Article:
Saturday, July 2, 2011

The Practice that Dare Not Speak Its Name

No, not that one! I mean music criticism. For some time now this has been regarded as a disreputable activity, something no decent person would engage in. It's so negative! Can't we all just be appreciative of one another's efforts? Besides, everyone's opinion is equally valid so there is no objective basis for criticism whatsoever.

Well, horsepucky.

A friend recently sent me a link to Greg Sandow's blog where he has been posting a lot of things about quality in orchestras. Here is a sample. In this and other posts he comes to grip with the problem of criticism as applied to orchestral performance and discusses reasons why the topic is avoided.

Let's think for a minute about what music criticism is. As a sign of how incredibly neglected it is these days, look at the Wikipedia article. Three sentences, one of them a quote from the Oxford Companion to Music. Is there any other article on music in Wikipedia this half-hearted? Music criticism to my mind is the aesthetic evaluation of music. Some of the finest examples I know of are books by Charles Rosen and Joseph Kerman. Music criticism needs to start with the music itself. Sometimes I think we have everything backwards. We look at the final presentation and either like it or not. Perhaps this is because of the characteristic musical event of the present moment: the music video. Everything is pre-recorded, pre-choreographed--take it or leave it. But the way I think of it is from the inside out. I start with the piece: what is its quality, context, purpose? Then perhaps I learn to play it and I evaluate my own performance. Maybe that note should be louder or softer, more joined to the other notes. Maybe the tempo should be faster or slower. Then I think about who would enjoy this piece. There are many stages and levels of criticism.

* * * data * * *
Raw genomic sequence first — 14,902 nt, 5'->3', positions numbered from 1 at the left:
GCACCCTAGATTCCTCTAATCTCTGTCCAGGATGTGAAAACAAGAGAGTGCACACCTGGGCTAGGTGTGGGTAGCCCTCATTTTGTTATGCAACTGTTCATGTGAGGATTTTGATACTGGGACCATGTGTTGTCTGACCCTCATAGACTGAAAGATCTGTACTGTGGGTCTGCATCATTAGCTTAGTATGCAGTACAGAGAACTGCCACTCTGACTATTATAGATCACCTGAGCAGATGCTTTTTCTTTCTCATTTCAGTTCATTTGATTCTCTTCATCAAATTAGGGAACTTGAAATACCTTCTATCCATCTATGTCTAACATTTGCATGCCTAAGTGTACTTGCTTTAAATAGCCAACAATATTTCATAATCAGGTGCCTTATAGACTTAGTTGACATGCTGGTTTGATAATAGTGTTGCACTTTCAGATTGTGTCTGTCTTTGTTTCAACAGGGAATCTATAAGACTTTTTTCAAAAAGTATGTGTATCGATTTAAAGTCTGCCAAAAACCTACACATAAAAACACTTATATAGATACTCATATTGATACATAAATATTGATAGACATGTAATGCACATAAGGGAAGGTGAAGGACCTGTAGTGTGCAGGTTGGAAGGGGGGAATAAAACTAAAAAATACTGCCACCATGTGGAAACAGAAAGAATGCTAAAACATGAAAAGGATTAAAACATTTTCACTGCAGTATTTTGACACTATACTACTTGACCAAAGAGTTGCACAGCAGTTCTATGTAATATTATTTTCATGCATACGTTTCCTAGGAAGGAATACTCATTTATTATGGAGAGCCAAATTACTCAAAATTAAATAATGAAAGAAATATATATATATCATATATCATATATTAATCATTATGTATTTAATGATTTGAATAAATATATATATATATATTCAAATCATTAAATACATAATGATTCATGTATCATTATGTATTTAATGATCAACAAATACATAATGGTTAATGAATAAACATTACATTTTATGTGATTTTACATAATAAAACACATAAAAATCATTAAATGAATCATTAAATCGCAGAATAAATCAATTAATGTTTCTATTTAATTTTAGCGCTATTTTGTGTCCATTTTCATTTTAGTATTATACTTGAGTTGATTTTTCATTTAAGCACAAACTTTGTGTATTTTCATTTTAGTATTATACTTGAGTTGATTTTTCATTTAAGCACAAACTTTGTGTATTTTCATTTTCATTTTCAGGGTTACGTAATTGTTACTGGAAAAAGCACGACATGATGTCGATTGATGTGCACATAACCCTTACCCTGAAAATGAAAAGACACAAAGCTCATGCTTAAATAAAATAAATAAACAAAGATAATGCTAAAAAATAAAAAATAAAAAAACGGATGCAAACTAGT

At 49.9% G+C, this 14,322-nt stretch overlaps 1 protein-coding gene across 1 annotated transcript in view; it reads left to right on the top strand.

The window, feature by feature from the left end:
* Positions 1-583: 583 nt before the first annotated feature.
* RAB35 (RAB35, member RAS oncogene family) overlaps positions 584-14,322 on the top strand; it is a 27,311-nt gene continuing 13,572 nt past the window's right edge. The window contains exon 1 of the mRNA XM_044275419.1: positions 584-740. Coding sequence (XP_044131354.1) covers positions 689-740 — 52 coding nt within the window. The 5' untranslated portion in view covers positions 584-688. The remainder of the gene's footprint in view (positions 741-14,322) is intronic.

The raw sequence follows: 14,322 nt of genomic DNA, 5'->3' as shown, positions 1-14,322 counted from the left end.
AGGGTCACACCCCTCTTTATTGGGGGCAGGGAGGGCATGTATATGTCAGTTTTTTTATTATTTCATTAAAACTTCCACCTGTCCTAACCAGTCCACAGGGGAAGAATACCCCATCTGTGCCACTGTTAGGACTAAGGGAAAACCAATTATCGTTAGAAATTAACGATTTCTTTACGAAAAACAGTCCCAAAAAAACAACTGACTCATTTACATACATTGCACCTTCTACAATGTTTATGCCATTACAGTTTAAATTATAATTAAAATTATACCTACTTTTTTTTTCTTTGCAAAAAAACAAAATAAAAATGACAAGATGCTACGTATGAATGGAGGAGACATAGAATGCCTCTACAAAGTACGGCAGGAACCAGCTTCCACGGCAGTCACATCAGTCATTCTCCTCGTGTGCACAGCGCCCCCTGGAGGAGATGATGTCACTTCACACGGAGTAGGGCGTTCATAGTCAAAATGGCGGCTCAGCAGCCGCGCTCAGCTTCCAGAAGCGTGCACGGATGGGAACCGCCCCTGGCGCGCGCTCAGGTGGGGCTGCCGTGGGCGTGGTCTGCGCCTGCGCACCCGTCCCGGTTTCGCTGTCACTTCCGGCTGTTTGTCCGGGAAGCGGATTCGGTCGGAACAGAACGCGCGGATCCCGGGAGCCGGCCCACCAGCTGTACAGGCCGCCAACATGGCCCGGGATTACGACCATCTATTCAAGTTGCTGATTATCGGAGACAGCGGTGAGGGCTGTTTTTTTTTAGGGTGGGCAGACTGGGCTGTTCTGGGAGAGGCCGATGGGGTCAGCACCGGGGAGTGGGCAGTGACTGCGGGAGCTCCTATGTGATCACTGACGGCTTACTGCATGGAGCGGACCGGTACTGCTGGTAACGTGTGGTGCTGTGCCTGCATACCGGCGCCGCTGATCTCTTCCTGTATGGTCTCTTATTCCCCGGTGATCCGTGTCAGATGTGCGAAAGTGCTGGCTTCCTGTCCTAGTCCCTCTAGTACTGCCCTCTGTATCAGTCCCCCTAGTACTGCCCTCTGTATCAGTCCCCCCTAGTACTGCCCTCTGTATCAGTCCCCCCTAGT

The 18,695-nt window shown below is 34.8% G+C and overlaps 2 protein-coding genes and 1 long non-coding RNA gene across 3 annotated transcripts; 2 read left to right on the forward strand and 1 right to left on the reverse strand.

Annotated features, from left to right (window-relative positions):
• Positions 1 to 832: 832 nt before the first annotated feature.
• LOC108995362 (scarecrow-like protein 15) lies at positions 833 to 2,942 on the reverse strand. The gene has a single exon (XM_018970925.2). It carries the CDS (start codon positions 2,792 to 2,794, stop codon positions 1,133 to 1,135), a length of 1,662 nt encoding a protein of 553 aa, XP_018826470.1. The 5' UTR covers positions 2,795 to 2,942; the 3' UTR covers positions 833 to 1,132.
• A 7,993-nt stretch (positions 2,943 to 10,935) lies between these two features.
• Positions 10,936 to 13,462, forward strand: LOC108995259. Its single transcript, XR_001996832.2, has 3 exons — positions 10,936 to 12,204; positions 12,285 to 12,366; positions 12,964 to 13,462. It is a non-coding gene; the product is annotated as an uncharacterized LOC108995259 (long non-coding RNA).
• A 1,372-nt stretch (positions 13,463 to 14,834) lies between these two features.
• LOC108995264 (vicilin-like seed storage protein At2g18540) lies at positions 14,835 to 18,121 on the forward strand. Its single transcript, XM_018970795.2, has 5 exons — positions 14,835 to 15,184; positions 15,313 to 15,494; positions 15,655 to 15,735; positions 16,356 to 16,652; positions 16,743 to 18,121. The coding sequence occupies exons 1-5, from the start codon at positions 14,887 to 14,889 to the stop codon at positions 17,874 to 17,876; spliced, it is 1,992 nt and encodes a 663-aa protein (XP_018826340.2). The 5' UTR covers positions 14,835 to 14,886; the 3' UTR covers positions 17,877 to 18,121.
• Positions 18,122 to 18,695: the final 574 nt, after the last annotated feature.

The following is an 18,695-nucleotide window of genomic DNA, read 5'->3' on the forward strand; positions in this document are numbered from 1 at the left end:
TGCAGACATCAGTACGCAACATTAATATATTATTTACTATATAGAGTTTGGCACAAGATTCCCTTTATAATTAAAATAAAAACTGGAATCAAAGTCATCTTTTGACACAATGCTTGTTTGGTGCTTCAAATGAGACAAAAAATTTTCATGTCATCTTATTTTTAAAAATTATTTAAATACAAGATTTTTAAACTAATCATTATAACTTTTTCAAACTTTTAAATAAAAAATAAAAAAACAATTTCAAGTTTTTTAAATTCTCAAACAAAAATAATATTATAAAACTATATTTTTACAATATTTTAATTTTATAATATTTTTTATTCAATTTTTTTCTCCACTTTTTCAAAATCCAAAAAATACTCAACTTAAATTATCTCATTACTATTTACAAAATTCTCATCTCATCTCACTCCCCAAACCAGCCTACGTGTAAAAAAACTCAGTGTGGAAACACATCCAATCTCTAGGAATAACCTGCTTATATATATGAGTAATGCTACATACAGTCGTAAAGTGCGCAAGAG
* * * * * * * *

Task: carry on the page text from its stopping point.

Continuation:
Greg Sandow is doing the excellent work of drawing our attention to the need for criticism of orchestras. It is an inevitable, necessary benefit of having a mind. Thinking always involves evaluation. Good thinking involves well-formed evaluations. One tests one's evaluations by going back and having another listen. Evaluations develop over time. Some music exhausts itself while other music grows in depth the more you hear it. Music criticism is emphatically not a negative activity--where did we get that idea? Music criticism is evaluative, meaning that we can say, cool, there is a lot going on there or, meh, not so much going on. Two things are crucially important: that reasons are given and that they be good, musical reasons. I might read a piece of criticism with which I entirely disagree, yet find the reasons to be fascinating. Or vice versa. The reasons are sometimes more interesting than the conclusion. Criticism draws our attention to things we might have missed. It increases our enjoyment of good music. Sometimes it saves us having to live through some music that might best be avoided. Though you should always listen for yourself if only to test the evaluations of the critic.

I think one of the fundamental reasons why criticism has been suppressed is the trend to commercialism. Trend? Giant tsunami might be more accurate. Music is so driven by financial considerations these days that anything that might hinder a sale is anathema. You could get sued!

Pretty much every post on this blog engages in some form or other of music criticism: deal with it!

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